The first extraterrestrial moons are being born: scientists think to have captured a small planet and embryonic moons at 370 light-years from Earth
- An image of the ALMA observatory in Chile shows the unpublished phenomenon at 370 light-years
- A circle of gas and dust, called the circumplanetary disk, forms around a growing planet in the PDS 70 star system.
- Scientists have said that the disc has a structure similar to that which gave birth to the many moons of Jupiter
- Images taken with the help of the huge antenna 66, which collected the millimeter wave radio signals showing the dust
A dusty circle surrounding a planet 370 light-years from Earth could indicate the birth of a moon for the very first time.
Images from the ALMA observatory in Chile show a slight red disk of dust surrounding a planet that revolves around the star PDS 70.
Scientists say the disc never seen before is a structure similar to the one that gave birth to Jupiter's many moons.
This image taken from the ALMA observatory in Chile could show the birth of a moon for the first time.
Researchers have recently discovered two planets, PDS 70c and PDS 70b, which revolve around the young star PDS 70.
And now, they have found evidence of a disk filled with dust, called a circumplanetary disk, around PDS 70c, which could start forming several moons.
Rice University astronomer in Houston, Texas, Andrea Isella told Science Daily: "Planets are forming from gas and dust discs around stars in formation, and if a planet is big enough, she can form her own disc when she collects materials in her orbit. around the star.
"Jupiter and its moons are a small planetary system in our solar system, for example, and it is thought that the moons of Jupiter were formed from a circumplanetary disk when Jupiter was very young.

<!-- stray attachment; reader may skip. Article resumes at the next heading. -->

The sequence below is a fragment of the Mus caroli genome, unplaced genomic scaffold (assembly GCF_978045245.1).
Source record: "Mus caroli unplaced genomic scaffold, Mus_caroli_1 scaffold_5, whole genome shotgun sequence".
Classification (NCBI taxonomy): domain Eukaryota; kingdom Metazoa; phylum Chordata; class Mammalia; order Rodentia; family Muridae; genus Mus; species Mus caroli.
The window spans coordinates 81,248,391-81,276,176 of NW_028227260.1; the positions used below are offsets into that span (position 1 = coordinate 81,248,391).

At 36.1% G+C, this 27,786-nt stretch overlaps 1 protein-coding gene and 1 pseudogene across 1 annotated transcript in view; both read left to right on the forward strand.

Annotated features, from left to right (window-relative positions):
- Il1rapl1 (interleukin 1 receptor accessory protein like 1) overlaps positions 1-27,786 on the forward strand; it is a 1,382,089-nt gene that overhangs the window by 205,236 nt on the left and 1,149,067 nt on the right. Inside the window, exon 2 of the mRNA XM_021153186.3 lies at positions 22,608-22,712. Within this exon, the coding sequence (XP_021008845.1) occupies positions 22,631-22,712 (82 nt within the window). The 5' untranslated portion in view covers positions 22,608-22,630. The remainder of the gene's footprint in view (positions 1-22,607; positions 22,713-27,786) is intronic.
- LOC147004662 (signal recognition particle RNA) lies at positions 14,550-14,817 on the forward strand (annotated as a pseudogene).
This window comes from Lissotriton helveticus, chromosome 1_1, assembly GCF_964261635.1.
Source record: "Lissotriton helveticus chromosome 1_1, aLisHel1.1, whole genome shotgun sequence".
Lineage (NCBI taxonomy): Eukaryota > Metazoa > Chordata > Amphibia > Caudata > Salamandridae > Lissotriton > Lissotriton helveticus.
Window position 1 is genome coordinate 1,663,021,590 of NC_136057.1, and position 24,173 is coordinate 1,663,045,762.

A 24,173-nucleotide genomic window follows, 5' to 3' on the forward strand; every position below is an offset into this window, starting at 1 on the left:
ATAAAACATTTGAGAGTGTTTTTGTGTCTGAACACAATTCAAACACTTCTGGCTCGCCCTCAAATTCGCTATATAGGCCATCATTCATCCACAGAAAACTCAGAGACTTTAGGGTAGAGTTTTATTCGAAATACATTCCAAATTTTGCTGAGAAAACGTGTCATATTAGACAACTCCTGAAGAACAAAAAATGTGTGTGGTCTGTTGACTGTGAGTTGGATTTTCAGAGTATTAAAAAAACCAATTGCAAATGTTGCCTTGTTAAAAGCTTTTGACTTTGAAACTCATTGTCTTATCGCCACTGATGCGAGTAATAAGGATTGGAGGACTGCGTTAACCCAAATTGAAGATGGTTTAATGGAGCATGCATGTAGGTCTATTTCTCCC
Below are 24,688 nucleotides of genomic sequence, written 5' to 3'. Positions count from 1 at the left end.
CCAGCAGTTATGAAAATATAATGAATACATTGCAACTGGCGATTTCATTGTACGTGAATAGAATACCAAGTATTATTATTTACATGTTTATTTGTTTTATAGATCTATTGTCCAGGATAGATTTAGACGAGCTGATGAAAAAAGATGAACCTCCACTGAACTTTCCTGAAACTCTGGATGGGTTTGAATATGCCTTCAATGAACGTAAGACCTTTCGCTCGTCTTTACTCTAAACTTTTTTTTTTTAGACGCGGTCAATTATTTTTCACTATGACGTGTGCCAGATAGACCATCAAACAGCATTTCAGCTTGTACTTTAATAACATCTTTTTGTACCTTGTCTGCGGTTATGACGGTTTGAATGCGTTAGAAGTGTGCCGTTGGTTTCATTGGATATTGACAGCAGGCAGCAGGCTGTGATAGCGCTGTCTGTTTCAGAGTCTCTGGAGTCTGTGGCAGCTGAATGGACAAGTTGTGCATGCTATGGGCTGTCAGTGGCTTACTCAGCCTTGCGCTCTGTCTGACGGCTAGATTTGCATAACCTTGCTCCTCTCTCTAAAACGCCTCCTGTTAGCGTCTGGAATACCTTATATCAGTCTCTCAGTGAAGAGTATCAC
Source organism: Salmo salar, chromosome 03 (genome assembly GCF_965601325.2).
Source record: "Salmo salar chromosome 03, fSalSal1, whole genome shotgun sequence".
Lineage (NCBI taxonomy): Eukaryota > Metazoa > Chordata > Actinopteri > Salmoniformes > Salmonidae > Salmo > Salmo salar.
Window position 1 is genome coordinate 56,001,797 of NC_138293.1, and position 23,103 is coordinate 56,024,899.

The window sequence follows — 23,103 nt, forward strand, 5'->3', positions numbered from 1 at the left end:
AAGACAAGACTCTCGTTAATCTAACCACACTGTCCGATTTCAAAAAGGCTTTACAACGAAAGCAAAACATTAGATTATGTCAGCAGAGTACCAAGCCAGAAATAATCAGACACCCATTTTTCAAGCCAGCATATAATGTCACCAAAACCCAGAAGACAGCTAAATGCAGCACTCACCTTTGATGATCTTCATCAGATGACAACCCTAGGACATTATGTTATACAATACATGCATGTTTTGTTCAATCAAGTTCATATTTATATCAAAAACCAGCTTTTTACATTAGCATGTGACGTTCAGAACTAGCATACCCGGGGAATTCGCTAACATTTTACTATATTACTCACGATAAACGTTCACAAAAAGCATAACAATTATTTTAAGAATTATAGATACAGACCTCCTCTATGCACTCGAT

A weak disk of dust surrounds a large planet, giving birth to a new moon, as evidenced by the star system PDS 70.
"For the first time, we can conclusively see the telltale signs of a circumplanetary disk, which supports many of the current theories of the formation of the planet.
"By comparing our observations to high-resolution infrared and optical images, we can see that an otherwise enigmatic concentration of tiny dust particles is a dust disk that surrounds the planet, the first feature of this type ever conclusively observed. . "
Using the huge antenna 66, Andrea and her colleagues collected millimeter-wave radio signals indicating the dust particles around the PDS 70c.
The circumplanetary disk was captured around the growing planet PDS 70c and could represent growing moons. The two light spots, 70b and 70c, are associated with newly formed moons
At first, they thought it was only gas, but they soon realized that it was circumplanetary disks, the structure from which moons are formed.
Circumplanetary disks disappear after about 10 million years and it is thought that they appeared less than 4 billion years ago in our solar system.
Mr. Isella added, "We do not really understand how the planets are formed. Finally, we have the tools to make direct observations and begin to answer questions about the formation of our solar system and the formation of other planets.
"We will be able to revisit this system at different times and map the planet orbit more easily and the amount of dust in the system.
"This will give us unique insights into the orbital properties of solar systems in their very early stages of development."